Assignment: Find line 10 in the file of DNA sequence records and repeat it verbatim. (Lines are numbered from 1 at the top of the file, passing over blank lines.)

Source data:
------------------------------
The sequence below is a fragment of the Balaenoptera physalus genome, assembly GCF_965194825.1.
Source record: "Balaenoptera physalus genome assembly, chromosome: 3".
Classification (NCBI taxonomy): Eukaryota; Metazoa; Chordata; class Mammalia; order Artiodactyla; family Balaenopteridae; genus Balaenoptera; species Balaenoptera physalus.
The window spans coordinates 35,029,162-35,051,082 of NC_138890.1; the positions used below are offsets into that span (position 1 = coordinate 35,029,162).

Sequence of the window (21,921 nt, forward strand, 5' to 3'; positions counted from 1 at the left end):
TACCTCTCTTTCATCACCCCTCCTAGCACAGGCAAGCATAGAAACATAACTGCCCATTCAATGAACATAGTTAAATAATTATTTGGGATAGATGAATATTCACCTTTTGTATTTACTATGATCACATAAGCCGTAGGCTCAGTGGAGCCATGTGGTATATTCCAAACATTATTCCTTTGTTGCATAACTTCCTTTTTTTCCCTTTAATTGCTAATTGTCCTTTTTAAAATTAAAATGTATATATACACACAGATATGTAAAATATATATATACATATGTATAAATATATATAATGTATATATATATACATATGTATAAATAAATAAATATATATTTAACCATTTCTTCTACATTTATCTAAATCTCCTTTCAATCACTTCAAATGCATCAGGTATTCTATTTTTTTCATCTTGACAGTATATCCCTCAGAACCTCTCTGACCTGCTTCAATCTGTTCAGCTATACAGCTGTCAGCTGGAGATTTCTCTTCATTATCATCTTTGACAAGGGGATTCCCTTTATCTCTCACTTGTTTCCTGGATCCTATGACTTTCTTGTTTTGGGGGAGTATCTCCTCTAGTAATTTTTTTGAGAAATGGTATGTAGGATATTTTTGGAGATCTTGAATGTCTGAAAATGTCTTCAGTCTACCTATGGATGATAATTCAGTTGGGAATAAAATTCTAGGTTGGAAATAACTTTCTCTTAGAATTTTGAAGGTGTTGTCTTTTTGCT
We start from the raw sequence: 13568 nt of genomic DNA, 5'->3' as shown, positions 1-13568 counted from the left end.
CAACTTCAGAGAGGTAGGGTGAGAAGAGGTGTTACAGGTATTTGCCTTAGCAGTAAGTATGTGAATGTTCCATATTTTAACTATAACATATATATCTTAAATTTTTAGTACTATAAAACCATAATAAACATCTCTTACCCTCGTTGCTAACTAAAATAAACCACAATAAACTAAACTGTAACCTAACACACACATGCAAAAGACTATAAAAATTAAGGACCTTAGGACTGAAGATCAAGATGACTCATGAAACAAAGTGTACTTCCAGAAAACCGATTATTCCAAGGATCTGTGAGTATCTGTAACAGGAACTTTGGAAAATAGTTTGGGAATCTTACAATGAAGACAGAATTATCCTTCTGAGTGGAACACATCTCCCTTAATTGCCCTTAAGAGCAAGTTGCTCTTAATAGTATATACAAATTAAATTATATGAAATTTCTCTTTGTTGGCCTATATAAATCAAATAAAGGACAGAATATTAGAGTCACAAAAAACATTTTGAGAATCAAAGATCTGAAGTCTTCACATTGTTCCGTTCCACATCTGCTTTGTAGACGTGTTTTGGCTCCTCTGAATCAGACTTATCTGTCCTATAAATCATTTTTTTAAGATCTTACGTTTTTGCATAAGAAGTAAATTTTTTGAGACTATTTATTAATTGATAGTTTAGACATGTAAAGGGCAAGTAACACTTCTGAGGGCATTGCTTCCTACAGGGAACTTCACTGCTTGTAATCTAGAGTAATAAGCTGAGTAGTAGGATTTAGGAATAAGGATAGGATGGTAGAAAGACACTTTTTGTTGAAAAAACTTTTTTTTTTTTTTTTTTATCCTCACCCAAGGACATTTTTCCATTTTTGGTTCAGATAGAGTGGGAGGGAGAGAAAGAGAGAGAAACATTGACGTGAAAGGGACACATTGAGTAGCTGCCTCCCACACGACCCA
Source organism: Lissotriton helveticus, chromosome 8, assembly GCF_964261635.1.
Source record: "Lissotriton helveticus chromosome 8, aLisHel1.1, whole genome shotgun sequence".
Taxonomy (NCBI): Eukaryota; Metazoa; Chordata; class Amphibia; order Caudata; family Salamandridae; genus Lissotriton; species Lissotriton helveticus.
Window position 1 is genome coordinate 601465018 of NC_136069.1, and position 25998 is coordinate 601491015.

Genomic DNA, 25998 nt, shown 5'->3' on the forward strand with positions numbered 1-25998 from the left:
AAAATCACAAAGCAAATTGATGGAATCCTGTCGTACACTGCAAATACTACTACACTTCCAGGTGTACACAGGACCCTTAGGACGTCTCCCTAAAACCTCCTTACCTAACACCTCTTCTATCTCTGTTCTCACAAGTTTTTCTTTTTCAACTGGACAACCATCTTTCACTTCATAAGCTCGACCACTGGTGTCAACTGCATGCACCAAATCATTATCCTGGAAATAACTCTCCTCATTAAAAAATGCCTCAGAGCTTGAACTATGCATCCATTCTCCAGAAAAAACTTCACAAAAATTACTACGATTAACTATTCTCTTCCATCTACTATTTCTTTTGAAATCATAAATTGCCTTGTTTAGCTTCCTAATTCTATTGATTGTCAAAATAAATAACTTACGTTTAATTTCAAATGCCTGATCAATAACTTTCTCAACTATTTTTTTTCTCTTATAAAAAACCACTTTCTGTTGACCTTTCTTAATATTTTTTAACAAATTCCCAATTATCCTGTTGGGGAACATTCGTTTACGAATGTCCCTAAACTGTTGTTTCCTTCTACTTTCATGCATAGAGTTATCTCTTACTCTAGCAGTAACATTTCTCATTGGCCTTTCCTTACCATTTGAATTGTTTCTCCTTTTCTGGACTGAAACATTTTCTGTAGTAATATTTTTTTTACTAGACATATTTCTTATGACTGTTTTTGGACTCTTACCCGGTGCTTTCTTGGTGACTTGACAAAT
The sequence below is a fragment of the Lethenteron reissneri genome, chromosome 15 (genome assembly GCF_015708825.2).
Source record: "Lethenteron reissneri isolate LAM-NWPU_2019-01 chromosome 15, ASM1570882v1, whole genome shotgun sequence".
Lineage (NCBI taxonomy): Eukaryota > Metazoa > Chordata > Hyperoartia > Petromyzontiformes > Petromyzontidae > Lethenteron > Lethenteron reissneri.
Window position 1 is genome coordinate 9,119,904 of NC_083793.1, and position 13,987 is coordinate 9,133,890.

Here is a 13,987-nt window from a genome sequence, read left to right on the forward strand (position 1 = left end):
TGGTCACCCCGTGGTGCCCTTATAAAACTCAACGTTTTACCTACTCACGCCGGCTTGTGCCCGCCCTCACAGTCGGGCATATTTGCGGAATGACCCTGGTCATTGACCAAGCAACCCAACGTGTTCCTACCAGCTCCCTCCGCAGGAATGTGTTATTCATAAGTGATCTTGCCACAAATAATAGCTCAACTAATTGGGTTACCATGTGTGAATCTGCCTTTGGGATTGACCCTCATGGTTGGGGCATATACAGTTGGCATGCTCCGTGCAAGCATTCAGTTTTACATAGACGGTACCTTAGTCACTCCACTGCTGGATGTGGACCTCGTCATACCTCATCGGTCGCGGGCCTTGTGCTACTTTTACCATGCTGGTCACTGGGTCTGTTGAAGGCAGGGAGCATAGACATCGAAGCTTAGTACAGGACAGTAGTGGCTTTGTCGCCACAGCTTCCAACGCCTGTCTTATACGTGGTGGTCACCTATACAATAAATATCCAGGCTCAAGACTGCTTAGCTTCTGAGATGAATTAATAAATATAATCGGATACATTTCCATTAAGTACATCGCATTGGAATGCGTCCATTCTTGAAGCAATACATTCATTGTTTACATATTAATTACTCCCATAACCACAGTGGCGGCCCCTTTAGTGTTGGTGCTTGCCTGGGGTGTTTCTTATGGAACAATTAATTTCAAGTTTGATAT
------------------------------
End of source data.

Source record: "Lissotriton helveticus chromosome 8, aLisHel1.1, whole genome shotgun sequence".